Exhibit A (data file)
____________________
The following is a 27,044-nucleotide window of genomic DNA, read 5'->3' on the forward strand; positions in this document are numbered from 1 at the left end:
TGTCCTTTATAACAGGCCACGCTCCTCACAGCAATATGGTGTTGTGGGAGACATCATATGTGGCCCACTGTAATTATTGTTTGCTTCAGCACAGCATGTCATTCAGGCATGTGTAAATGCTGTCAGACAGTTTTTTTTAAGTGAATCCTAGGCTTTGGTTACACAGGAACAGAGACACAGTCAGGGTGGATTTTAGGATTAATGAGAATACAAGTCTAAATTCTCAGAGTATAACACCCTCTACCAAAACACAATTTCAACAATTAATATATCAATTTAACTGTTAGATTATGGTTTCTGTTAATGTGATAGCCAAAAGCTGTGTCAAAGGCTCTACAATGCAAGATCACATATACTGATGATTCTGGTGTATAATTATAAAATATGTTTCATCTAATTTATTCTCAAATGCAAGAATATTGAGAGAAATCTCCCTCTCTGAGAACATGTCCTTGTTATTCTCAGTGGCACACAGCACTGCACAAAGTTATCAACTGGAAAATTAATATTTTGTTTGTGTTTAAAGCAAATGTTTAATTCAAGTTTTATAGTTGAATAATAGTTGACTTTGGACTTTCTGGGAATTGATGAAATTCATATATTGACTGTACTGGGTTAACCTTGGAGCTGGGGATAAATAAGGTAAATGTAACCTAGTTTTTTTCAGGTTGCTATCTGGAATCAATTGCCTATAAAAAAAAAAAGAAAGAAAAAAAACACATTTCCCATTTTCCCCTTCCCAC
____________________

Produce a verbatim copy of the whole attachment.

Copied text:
The following is a 27,044-nucleotide window of genomic DNA, read 5'->3' on the forward strand; positions in this document are numbered from 1 at the left end:
TGTCCTTTATAACAGGCCACGCTCCTCACAGCAATATGGTGTTGTGGGAGACATCATATGTGGCCCACTGTAATTATTGTTTGCTTCAGCACAGCATGTCATTCAGGCATGTGTAAATGCTGTCAGACAGTTTTTTTTAAGTGAATCCTAGGCTTTGGTTACACAGGAACAGAGACACAGTCAGGGTGGATTTTAGGATTAATGAGAATACAAGTCTAAATTCTCAGAGTATAACACCCTCTACCAAAACACAATTTCAACAATTAATATATCAATTTAACTGTTAGATTATGGTTTCTGTTAATGTGATAGCCAAAAGCTGTGTCAAAGGCTCTACAATGCAAGATCACATATACTGATGATTCTGGTGTATAATTATAAAATATGTTTCATCTAATTTATTCTCAAATGCAAGAATATTGAGAGAAATCTCCCTCTCTGAGAACATGTCCTTGTTATTCTCAGTGGCACACAGCACTGCACAAAGTTATCAACTGGAAAATTAATATTTTGTTTGTGTTTAAAGCAAATGTTTAATTCAAGTTTTATAGTTGAATAATAGTTGACTTTGGACTTTCTGGGAATTGATGAAATTCATATATTGACTGTACTGGGTTAACCTTGGAGCTGGGGATAAATAAGGTAAATGTAACCTAGTTTTTTTCAGGTTGCTATCTGGAATCAATTGCCTATAAAAAAAAAAAGAAAGAAAAAAAACACATTTCCCATTTTCCCCTTCCCAC